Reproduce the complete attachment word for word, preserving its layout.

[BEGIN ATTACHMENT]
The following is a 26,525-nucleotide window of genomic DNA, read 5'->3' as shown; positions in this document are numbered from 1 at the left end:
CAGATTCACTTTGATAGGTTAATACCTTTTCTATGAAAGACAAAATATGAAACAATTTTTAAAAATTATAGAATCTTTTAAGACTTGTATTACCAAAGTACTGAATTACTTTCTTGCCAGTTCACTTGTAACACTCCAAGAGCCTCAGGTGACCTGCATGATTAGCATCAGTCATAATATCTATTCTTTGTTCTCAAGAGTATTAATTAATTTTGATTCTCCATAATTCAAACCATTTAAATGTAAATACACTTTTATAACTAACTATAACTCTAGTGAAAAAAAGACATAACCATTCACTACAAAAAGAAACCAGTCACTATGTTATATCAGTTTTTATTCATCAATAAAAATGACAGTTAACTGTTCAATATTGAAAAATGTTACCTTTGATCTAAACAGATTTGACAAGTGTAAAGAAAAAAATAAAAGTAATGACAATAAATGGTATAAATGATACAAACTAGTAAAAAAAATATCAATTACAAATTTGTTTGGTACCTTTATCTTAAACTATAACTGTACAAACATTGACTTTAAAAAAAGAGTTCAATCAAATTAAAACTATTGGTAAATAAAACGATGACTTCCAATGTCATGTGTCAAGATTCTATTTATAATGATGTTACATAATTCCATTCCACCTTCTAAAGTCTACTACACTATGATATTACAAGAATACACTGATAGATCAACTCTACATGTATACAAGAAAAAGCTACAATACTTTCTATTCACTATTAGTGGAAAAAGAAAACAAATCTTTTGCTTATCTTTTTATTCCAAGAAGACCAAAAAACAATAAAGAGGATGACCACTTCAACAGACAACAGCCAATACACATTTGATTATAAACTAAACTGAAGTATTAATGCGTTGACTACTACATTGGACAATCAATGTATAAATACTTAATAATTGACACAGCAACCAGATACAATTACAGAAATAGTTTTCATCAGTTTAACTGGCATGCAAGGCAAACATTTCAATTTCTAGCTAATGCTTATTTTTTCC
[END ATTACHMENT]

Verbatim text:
The following is a 26,525-nucleotide window of genomic DNA, read 5'->3' as shown; positions in this document are numbered from 1 at the left end:
CAGATTCACTTTGATAGGTTAATACCTTTTCTATGAAAGACAAAATATGAAACAATTTTTAAAAATTATAGAATCTTTTAAGACTTGTATTACCAAAGTACTGAATTACTTTCTTGCCAGTTCACTTGTAACACTCCAAGAGCCTCAGGTGACCTGCATGATTAGCATCAGTCATAATATCTATTCTTTGTTCTCAAGAGTATTAATTAATTTTGATTCTCCATAATTCAAACCATTTAAATGTAAATACACTTTTATAACTAACTATAACTCTAGTGAAAAAAAGACATAACCATTCACTACAAAAAGAAACCAGTCACTATGTTATATCAGTTTTTATTCATCAATAAAAATGACAGTTAACTGTTCAATATTGAAAAATGTTACCTTTGATCTAAACAGATTTGACAAGTGTAAAGAAAAAAATAAAAGTAATGACAATAAATGGTATAAATGATACAAACTAGTAAAAAAAATATCAATTACAAATTTGTTTGGTACCTTTATCTTAAACTATAACTGTACAAACATTGACTTTAAAAAAAGAGTTCAATCAAATTAAAACTATTGGTAAATAAAACGATGACTTCCAATGTCATGTGTCAAGATTCTATTTATAATGATGTTACATAATTCCATTCCACCTTCTAAAGTCTACTACACTATGATATTACAAGAATACACTGATAGATCAACTCTACATGTATACAAGAAAAAGCTACAATACTTTCTATTCACTATTAGTGGAAAAAGAAAACAAATCTTTTGCTTATCTTTTTATTCCAAGAAGACCAAAAAACAATAAAGAGGATGACCACTTCAACAGACAACAGCCAATACACATTTGATTATAAACTAAACTGAAGTATTAATGCGTTGACTACTACATTGGACAATCAATGTATAAATACTTAATAATTGACACAGCAACCAGATACAATTACAGAAATAGTTTTCATCAGTTTAACTGGCATGCAAGGCAAACATTTCAATTTCTAGCTAATGCTTATTTTTTCC